Mechanisms of Salt Deposition and Surface Flashover on Outdoor Insulators in the Vicinity of Shoreline

  • Muhammad Majid Hussain

Student thesis: Doctoral ThesisDoctor of Philosophy (PhD)


Outdoor insulation design with regard to saline contamination and cold fog performance is a critical factor for secure and reliable operation of overhead transmission lines and substations in the vicinity of the shoreline. Several types of contamination contribute to insulator surface degradation and consequent surface flashover; some less severe and more prolonged than others. Severe types of contamination include contamination from the desert, coast, chemical plants and bird droppings. Saline contamination accumulation on the insulators of overhead transmission lines and substations in the vicinity of the shoreline has been recognised as a major problem. The joint effect of saline contamination and cold fog on the outdoor insulators in the vicinity of the shoreline has been recognised as a major cause of insulators surface degradation and flashover. Extensive studies are therefore required to explore the mechanisms of sea salt originating, transportation and deposition from the shoreline to inland and for modelling the surface flashover phenomenon of outdoor insulators near the shoreline.

The main objective of this research is to investigate the mathematical and physical mechanisms involved in sea salt accumulation and surface flashover on outdoor insulators in the vicinity of the shoreline. In the current research, three mathematical models were presented, these three sub-models simulating three different processes were combined into one model, which was based on the mechanisms of sea salt transportation and deposition, dry band formation and development of arc burning on outdoor insulators near the shoreline,taking into account the saline concentration, oceanic winds, gravitational settlement of saline on outdoor insulators and the distance from the shoreline to transmission lines. The model was successfully applied to the artificially contaminated insulators, and the calculated parameters based on this model were in good agreement with those obtained from experimental tests. These results, together with studying the saline transportation and deposition, moisture diffusion and saline penetration, dry band initiation and development on outdoor insulator surface, provide background information for understanding the complete surface flashover phenomenon.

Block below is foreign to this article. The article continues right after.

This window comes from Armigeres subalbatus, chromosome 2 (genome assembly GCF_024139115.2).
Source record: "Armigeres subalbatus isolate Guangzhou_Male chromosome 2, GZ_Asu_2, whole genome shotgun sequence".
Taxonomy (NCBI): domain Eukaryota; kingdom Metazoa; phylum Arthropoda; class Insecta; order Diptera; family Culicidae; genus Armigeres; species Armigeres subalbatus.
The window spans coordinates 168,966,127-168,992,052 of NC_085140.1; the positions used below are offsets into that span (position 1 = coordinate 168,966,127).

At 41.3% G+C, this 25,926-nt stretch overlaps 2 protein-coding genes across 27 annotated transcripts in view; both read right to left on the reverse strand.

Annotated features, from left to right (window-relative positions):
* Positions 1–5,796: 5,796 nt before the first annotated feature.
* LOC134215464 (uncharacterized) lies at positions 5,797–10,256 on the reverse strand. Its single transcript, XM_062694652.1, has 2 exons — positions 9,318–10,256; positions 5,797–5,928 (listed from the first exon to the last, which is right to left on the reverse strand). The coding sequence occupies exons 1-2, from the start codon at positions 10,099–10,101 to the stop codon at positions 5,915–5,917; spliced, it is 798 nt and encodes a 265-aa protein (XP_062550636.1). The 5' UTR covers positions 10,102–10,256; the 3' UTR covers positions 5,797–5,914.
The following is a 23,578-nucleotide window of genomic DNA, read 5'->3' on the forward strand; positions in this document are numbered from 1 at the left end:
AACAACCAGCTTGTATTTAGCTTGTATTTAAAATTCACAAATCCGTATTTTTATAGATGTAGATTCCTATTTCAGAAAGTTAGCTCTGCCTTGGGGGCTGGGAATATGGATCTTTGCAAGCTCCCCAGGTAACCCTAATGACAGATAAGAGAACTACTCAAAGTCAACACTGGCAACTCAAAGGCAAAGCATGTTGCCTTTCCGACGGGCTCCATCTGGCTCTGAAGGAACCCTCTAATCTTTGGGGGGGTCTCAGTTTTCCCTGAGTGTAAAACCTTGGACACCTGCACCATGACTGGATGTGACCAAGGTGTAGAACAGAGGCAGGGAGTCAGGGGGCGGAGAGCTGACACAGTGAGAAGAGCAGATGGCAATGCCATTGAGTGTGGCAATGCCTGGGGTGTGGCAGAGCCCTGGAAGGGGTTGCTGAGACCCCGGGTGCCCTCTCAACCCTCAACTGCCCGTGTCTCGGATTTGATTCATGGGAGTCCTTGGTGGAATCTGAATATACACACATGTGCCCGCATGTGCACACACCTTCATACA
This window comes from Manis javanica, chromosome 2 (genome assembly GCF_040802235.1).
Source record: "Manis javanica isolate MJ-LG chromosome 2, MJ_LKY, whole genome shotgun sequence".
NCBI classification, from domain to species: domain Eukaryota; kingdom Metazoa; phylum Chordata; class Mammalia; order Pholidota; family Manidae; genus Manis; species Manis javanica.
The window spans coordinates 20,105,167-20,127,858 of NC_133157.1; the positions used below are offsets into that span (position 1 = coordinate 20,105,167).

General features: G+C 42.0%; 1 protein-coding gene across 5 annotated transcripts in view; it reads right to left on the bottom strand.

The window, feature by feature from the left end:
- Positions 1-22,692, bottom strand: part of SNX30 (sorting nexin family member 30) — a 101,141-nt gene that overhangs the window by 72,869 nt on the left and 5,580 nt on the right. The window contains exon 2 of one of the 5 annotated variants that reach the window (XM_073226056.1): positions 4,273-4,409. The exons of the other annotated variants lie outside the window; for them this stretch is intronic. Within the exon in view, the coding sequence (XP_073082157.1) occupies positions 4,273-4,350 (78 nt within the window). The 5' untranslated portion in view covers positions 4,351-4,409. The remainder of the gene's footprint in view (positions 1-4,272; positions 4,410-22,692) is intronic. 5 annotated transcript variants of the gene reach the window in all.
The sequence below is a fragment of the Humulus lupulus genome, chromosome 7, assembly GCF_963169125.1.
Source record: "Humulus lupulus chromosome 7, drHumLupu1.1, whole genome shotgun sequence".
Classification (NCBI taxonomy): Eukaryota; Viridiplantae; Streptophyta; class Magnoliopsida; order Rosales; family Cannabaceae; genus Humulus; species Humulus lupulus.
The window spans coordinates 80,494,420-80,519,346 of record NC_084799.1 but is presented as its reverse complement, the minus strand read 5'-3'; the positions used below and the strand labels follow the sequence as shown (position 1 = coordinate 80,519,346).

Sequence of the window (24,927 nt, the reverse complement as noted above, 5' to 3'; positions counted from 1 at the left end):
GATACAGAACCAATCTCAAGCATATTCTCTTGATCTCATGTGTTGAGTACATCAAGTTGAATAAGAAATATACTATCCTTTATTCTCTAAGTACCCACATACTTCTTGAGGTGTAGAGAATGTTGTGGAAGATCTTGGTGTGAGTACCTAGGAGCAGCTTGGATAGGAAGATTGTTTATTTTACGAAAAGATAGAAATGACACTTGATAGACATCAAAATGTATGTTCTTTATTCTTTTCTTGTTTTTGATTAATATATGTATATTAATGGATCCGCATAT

The effects of wind speed and direction on pollution accumulation rate on top and bottom surfaces of weather shed was investigated. The experimental results show that wind speed and direction have an obvious influence on pollution accumulation rate, it increases with increased wind velocity and decreases with increased distance from the shoreline to transmission lines. However, during periods of high wind, some parts of the contaminants can be removed from the insulator surface. A relationship between the moisture diffusion and saline penetration on insulator surface was established, showing how important the transfer of moisture with saline particles. It was found that the transfer of moisture significantly accelerates the penetration of saline ions on insulation material. To establish the reasons for the uneven wetting effect on insulator surfaces near the shoreline, experimental set up was adopted and installed in environmental chamber. The experimental investigations reveal that during un-even wetting effect electric field distribution across dry band regions was found to be dominant. Finally, in order to interpret the natural environmental condition on insulator surface near shoreline, the leakage current and surface flashover voltage tests along the contaminated insulator under various types of contamination and environmental stresses were carried out. Experiments results showed that leakage current magnitude changes with the variation of wetting rate and contamination degree, however, the amplitude was different under cold fog and rainfall wetting rates. Also, the major factors which influence and decrease the surface flashover voltage were contamination severity, cold fog-water conductivity and the number, location and length of dry bands.
Date of Award2018
Original languageEnglish
Awarding Institution
  • Glasgow Caledonian University
SupervisorShahab Farokhi (Supervisor) & Scott McMeekin (Supervisor)

Cite this